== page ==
Stock index options and futures business have grown immensely over the last couple of decades and now exert a considerable influence on all markets. An influence every trader should at the very least be aware of.
The hedge ratio is the calculation of this influence with white being neutral, then yellow for minimal following on through red into grey for ever increasing levels. At each level you will see futures buying or selling generated by dynamic delta hedging brought about by the market re-balancing its risk profile.
We concern ourselves with markets from a purely derivative perspective, which we see as being one of the major influences on indices currently, but fully appreciate that there are still considerable fundamental as well as technical aspects that should be considered.
However the start of this second triple witching expiry has created the most intriguing of situations across all the indices. We chart the expiry, therefore our charts cover (for June) the 19th May 2014 to 20th June 2014 period, and not a calendar month. Furthermore, unless all the markets we chart are closed on a specific day, we still include that day in our charts as it makes for easier comparison across all the indices. Therefore they are uniform and far easier to visualise how they interact with one another and their respective hedge ratios.
This is especially important for the DAX 30 this expiry as the index was “flying solo” on Monday 26th May when the U.K. and U.S.A. were closed, and which should be readily identifiable on our charts.
Of course, just tracking one expiry will not render you with an appreciation of how the markets have been evolving especially in respect of the hedge ratio, however hopefully over a course of a series of these articles we will go a degree towards remedying this.
There is probably no better example of this than the DAX 30 which at last expiry had a very exciting time… going nowhere!
It basically flat-lined around its neutral zone while at the same time managed to producing 100+ point move on a daily basis. But then again it did have a preponderance of minimal yellow hedge ratio surrounding it that allowed it such latitude.
However at the end of this expiry it encountered just light red hedge ratio for the very first time (13th & 14th May) and had two of the quietest days of the entire expiry. So switch into June and as you can see from the chart below it has gone ballistic.
Remember from our blog on Monday 26th May 2014 that it took 6 attempts throughout the day to get above 9750, only succeeding in the last hour. Then on that Monday it powered through 9850 “flying solo” and so finds itself up against dark red hedge ratio.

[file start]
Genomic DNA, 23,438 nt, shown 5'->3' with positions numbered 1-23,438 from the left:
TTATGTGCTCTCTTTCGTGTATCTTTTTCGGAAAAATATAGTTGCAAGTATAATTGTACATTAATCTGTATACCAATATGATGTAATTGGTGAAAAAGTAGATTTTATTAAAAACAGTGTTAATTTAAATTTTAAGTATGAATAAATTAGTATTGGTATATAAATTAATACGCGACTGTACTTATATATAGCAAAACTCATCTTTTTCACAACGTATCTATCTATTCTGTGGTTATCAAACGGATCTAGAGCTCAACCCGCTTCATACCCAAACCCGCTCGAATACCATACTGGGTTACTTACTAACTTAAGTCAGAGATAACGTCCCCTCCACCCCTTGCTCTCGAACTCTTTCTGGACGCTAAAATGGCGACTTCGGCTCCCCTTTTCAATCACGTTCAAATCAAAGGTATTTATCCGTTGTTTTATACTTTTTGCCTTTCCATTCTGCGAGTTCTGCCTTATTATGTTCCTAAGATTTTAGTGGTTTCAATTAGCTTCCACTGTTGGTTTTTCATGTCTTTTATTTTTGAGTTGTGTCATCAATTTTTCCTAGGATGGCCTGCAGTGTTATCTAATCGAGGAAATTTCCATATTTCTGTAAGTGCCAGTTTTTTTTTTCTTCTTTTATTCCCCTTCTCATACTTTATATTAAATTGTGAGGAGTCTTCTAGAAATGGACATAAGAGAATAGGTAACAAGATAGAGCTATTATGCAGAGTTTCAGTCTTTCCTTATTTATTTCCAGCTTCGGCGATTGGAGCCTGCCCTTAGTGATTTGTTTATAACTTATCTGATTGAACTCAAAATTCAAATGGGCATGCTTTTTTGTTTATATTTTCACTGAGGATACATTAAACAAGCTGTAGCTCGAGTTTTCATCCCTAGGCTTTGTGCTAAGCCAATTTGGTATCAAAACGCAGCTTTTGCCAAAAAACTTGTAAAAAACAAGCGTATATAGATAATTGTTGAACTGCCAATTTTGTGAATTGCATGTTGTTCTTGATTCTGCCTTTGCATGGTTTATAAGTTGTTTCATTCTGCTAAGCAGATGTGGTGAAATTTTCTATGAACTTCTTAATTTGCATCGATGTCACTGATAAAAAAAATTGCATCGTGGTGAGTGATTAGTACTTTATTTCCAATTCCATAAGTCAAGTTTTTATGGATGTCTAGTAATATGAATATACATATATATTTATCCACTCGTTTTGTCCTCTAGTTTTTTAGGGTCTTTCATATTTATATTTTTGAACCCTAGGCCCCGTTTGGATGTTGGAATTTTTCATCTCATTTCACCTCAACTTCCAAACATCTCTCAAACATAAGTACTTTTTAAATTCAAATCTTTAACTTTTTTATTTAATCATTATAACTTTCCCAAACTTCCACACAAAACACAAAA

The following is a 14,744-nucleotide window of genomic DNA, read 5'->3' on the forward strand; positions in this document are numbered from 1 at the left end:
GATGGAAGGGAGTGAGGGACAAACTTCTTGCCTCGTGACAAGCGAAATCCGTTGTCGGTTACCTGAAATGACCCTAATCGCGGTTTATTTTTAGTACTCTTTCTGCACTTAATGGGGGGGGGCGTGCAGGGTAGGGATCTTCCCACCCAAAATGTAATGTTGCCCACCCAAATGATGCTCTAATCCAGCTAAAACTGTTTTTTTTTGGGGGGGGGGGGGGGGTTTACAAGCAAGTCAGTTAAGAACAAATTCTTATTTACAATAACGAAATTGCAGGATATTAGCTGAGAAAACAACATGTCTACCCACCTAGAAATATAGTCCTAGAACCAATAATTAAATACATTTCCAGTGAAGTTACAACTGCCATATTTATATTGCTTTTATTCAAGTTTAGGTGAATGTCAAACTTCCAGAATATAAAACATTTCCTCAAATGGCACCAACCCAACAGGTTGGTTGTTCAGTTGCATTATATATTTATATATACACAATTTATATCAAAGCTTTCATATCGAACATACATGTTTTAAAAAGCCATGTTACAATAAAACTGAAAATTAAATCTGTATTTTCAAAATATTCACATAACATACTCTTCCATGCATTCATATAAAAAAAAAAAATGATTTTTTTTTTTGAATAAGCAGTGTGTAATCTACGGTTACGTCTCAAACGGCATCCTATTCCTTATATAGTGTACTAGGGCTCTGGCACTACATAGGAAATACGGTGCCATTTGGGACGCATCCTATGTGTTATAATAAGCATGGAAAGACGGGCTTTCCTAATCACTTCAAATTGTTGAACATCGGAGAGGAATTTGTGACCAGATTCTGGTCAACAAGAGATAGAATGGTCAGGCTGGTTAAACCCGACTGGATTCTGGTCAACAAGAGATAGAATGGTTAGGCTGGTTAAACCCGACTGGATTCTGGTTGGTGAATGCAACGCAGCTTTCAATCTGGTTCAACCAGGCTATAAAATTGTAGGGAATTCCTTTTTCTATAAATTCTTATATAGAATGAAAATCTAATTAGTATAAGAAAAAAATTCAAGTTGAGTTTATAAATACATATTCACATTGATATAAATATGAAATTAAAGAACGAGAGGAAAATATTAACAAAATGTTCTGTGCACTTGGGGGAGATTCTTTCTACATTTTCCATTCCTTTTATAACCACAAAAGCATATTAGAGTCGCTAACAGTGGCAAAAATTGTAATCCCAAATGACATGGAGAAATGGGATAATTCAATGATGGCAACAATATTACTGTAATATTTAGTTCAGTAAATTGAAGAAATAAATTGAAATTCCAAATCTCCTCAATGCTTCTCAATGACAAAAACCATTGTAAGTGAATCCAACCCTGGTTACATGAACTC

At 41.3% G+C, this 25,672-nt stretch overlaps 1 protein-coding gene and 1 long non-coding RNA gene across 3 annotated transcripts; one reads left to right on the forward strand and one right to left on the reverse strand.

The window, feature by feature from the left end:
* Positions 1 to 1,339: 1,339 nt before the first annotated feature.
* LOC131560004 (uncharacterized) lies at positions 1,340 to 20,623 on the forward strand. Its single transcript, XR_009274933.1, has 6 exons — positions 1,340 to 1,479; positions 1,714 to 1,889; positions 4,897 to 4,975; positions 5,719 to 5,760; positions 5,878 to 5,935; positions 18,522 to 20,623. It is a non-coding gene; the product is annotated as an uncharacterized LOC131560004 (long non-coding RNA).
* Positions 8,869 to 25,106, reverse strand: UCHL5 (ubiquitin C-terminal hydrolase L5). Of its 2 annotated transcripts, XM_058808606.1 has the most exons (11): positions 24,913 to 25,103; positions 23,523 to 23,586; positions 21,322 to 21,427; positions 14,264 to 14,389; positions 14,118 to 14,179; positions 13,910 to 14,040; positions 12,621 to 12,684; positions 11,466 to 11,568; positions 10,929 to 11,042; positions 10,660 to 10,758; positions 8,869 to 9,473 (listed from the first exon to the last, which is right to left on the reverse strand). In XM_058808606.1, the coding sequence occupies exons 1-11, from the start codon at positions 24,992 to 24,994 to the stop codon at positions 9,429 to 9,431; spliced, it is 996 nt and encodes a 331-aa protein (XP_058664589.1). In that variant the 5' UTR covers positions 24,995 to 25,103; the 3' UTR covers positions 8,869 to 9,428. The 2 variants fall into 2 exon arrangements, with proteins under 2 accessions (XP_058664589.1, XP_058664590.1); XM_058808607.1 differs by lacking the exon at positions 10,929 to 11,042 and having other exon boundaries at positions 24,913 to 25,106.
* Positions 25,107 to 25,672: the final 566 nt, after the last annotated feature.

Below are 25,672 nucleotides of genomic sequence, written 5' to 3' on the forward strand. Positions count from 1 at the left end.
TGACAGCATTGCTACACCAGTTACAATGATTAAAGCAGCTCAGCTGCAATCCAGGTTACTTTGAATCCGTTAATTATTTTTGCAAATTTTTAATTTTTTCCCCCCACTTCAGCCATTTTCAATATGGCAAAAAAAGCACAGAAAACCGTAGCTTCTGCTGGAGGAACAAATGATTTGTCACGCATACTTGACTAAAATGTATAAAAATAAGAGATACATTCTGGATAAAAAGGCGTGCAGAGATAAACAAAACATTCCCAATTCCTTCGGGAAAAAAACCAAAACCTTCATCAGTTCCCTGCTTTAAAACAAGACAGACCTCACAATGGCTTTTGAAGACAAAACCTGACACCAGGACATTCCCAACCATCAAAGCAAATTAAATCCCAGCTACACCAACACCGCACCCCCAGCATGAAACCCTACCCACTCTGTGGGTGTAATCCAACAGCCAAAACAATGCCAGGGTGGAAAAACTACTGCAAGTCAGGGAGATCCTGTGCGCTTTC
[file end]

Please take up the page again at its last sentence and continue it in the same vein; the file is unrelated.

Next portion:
This has now receded and now rests at 10,000 but again as we mentioned in our first blog, this is the same level of hedge ratio that stopped the plunge at 9850 when it was going the other way.
So big figure fever vs. the hedge ratio it seems, but we are bearish.
The FTSE 100 on the other hand is the polar opposite, and which ironically last expiry was exactly the other way round. However in the May expiry there was the AZN influence of course.
The staggering aspect here is the fact that so far since the lasy expiry this index has traded in a very narrow hedge ratio bandwidth.
In fact in the first week (Friday to Friday close) it actually fell 40 points, 0.58%, whereas every other index we chart rose, the DAX 30 for example by 139 points, 1.44%.
By Wednesday, as you can see from the chart, the hedge ratio had changed but it still only just managed to eke out a close above this trading range at 6851.
Of course by this stage the DAX 30 was hitting their dark red hedge ratio so was actually now a hindrance rather than assisting.
This also neatly demonstrates why we include holidays in our charts as you can easily identify the corresponding trading days on each chart.
Where we go from here is the big question, and as you can see the hedge ratio changes, but it has top and tailed this index for about a week and a half, so for us it is akin to trench warfare.
Every gain is hard fought and hard won, and that is with the other indices hitting new highs, so if their support falters the FTSE 100 will be caught in no man’s land.
So finally to have a look at the S&P 500, which is in similar circumstance to the FTSE 100. By this we mean that it has been caught out and is itself in a quandary.
We pointed out in our blog on Monday that this index was 1.32% away from the change in hedge ratio at 1925 and the Nasdaq 100 was also 1.31% away from a level of serious hedge ratio at 3725.
What we were unable to show was the Dow Jones Industrial Average on the Tuesday 27th May, their first day back after Memorial Day, which showed a serious hedge ratio level at 16700.
So it seems like the DJIA hit this then pulled back finishing up 0.42%, with the S&P 500 having breached 1905 in the first minute of trading taking heed, but still ending up 0.60%. Whereas the Nasdaq 100 just carried on regardless, and as expected, to 3725, and the change in their hedge ratio, a rise of 1.24%.
In an ideal world (when is it ever) we would hope that the big bad boy on the block, the SPX, would encounter a significant change in their hedge ratio which would then be supported by one or both of the other two hitting a significant hedge ratio level change. However this time it is the “other” two that have made the running which has left the pack dynamics a little confused in America.
Nevertheless two out of the three of the the indices have now showed their hands, all that remains is for the SPX to reveal its and from what we can see 1925/30 remains a very serious hedge ratio hurdle to overcome.